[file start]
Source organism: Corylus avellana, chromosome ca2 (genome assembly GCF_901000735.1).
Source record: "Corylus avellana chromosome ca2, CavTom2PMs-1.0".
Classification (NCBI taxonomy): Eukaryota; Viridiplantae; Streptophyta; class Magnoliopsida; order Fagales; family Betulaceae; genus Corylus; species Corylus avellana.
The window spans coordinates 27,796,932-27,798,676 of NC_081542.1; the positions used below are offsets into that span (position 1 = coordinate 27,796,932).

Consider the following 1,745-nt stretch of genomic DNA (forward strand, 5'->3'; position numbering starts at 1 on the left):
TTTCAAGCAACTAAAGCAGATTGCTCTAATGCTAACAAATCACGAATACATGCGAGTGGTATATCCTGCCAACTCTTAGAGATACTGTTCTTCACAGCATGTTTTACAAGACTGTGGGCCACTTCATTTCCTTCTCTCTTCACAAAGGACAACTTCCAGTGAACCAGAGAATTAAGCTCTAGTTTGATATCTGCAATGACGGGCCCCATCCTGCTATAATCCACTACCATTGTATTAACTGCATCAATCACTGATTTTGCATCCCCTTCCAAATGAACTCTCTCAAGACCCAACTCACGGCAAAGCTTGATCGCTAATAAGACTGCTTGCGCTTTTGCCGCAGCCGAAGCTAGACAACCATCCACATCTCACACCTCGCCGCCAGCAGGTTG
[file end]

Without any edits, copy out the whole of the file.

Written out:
Source organism: Corylus avellana, chromosome ca2 (genome assembly GCF_901000735.1).
Source record: "Corylus avellana chromosome ca2, CavTom2PMs-1.0".
Classification (NCBI taxonomy): Eukaryota; Viridiplantae; Streptophyta; class Magnoliopsida; order Fagales; family Betulaceae; genus Corylus; species Corylus avellana.
The window spans coordinates 27,796,932-27,798,676 of NC_081542.1; the positions used below are offsets into that span (position 1 = coordinate 27,796,932).

Consider the following 1,745-nt stretch of genomic DNA (forward strand, 5'->3'; position numbering starts at 1 on the left):
TTTCAAGCAACTAAAGCAGATTGCTCTAATGCTAACAAATCACGAATACATGCGAGTGGTATATCCTGCCAACTCTTAGAGATACTGTTCTTCACAGCATGTTTTACAAGACTGTGGGCCACTTCATTTCCTTCTCTCTTCACAAAGGACAACTTCCAGTGAACCAGAGAATTAAGCTCTAGTTTGATATCTGCAATGACGGGCCCCATCCTGCTATAATCCACTACCATTGTATTAACTGCATCAATCACTGATTTTGCATCCCCTTCCAAATGAACTCTCTCAAGACCCAACTCACGGCAAAGCTTGATCGCTAATAAGACTGCTTGCGCTTTTGCCGCAGCCGAAGCTAGACAACCATCCACATCTCACACCTCGCCGCCAGCAGGTTG